Being painfully physically transformed, even bursting into flames at one point, Melvin rushes home...
Much like being bitten by a radioactive spider turned Peter Parker into the physically fit Spider-Man, taking a header into the toxic waste turns geeky little Melvin into the tall, muscular, superhumanly strong Toxic Avenger. Unfortunately, it has also left him horribly disfigured.

Melvin's new looks cause his own mother to reject him at first, forcing him to move in to the landfill/toxic waste dump, but he does find love with sweet and naive blind girl Sara after rescuing her from a group of restaurant-robbing madmen.

Thwarting that robbery is only one of many good deeds Melvin does around town after becoming The Toxic Avenger. The chemicals he was exposed to didn't just alter his appearance but also his mind; he's now uncontrollably drawn to areas where crimes are being committed, and being in the presence of criminals sets him off into a violent rage. As Melvin Junko he cleaned the floors and windows of the health club, but as The Toxic Avenger he starts cleaning up the crime-ridden streets of Tromaville, including getting revenge on Bozo, Slug, Julie, and Wanda. While the grateful citizens of the city rally behind their monster hero, his crimefighting acts bring him into conflict with the corrupt police department and Tromaville Mayor Belgoody.

The Toxic Avenger was a huge hit for Troma, becoming an instant cult classic and generating a demand for multiple sequels, elevating Toxie himself to the status of company mascot.

I grew up watching Toxie, both rented on VHS and when it aired on cable, usually watching it with my maternal grandmother. Although the movie's gore and sexual content stands out to me now as something most kids probably wouldn't be allowed to watch, when I was young, in the low single digit ages, this was wholesome, family friendly entertainment. It was the '80s, cinematic sex and violence was no big deal, and to little comic book-loving me The Toxic Avenger was an awesome hero, right up there with the Marvel characters whose adventures I read regularly.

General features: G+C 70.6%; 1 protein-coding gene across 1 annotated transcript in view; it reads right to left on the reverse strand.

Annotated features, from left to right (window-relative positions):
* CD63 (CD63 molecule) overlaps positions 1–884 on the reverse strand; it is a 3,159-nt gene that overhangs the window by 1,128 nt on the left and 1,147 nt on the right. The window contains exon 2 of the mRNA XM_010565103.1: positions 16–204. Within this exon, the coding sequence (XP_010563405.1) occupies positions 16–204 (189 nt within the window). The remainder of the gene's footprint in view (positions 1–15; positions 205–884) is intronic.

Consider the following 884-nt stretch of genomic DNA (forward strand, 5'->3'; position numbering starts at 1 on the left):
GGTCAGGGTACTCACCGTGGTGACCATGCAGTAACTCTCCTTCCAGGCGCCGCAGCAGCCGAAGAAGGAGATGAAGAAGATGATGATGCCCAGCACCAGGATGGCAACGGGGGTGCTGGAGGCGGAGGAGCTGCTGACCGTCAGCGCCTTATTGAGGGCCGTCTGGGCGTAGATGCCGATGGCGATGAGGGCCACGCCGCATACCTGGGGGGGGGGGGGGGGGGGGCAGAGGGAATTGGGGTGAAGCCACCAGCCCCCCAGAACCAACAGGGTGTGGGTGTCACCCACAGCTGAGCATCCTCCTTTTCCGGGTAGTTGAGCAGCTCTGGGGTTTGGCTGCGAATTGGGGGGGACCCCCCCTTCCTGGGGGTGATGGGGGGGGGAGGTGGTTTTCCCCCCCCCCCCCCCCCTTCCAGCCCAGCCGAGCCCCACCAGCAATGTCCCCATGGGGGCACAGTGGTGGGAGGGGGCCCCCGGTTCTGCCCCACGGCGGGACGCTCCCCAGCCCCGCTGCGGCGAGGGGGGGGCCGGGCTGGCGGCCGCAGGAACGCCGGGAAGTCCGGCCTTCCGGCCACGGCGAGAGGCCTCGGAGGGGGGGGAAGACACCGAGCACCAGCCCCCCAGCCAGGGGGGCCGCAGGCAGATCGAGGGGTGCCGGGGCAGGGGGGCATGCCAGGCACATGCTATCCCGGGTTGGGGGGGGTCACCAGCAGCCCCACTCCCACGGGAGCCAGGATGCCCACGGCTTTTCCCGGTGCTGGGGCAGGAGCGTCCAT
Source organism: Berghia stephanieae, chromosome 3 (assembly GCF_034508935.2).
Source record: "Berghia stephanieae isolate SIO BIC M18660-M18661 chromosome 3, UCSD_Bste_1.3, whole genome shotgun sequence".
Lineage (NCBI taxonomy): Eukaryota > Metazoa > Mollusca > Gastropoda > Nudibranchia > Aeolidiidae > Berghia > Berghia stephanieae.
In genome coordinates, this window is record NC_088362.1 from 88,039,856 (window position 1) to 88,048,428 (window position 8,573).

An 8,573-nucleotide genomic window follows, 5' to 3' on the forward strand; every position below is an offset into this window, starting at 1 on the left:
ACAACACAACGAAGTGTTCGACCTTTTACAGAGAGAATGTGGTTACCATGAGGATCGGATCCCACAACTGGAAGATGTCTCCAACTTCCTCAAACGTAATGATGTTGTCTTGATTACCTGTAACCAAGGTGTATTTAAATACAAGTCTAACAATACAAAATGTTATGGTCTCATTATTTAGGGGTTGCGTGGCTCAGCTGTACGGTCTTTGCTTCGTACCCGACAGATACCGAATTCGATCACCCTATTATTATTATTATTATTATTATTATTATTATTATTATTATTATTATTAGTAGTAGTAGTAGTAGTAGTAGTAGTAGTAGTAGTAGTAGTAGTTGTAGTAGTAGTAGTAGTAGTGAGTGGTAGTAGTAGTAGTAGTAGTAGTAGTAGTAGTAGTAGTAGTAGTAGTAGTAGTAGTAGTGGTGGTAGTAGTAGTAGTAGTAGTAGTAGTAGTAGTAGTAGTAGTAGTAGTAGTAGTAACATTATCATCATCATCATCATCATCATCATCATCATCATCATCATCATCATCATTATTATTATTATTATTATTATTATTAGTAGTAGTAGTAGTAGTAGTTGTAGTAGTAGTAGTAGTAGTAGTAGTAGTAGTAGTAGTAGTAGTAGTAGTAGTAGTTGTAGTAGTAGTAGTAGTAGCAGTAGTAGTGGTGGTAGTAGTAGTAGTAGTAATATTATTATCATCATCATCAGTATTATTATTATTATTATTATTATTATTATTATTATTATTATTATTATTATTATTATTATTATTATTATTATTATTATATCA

For a low budget film, it has some good action sequences and impressive production value. As comic book/superhero movies have grown in relevance at the box office, many of the big budget movies have still left fans wanting to see more moments in which the heroes go about their crimefighting duties, busting random nogoodniks. The Toxic Avenger doesn't skimp at all in that area, once Toxie gets out on the streets, the hits just keep on coming.

Some viewers would likely snobbily balk at the acting in this movie, but the fact is that it has a very silly sense of humor and the actors do well at delivering the over-the-top performances that were asked of them. Mark Torgl is memorable as the hopelessly dweeby Melvin, Mitch Cohen handles the action as The Toxic Avenger, while his deep, movie star voice is provided by Kenneth Kessler. Singer Andree Maranda is entertaining in the role of Sara, Pat Ryan is appropriately sleazy as Mayor Belgoody... and the standouts of the film for me are Gary Schneider as the stressed-out Bozo, Cindy Manion as his gleefully supportive girlfriend Julie, Robert Prichard as his yes man sidekick Slug, and Jennifer Babtist as the death-aroused gorehound Wanda.

Prichard and Babtist got married after meeting on this film, and as he pointed out in an interview I read, Babtist actually gives the most down-to-earth performance of the bunch, which makes her character the most disturbing, because while the rest of them are clearly living in a different world than ours, Wanda is someone who could really exist... and she masturbates to pictures of hit and run victims...

The Toxic Avenger is celebrating its thirtieth anniversary this year, and I'm sure its many adoring fans will be rewatching it in 2014 to mark the occasion. Revisiting it now, I find the film to be just as enjoyable as I did when I watched it as a little kid. It takes me back my childhood, while providing an edginess that I can appreciate more as an adult. I'm with the citizens of Tromaville - I love the monster hero!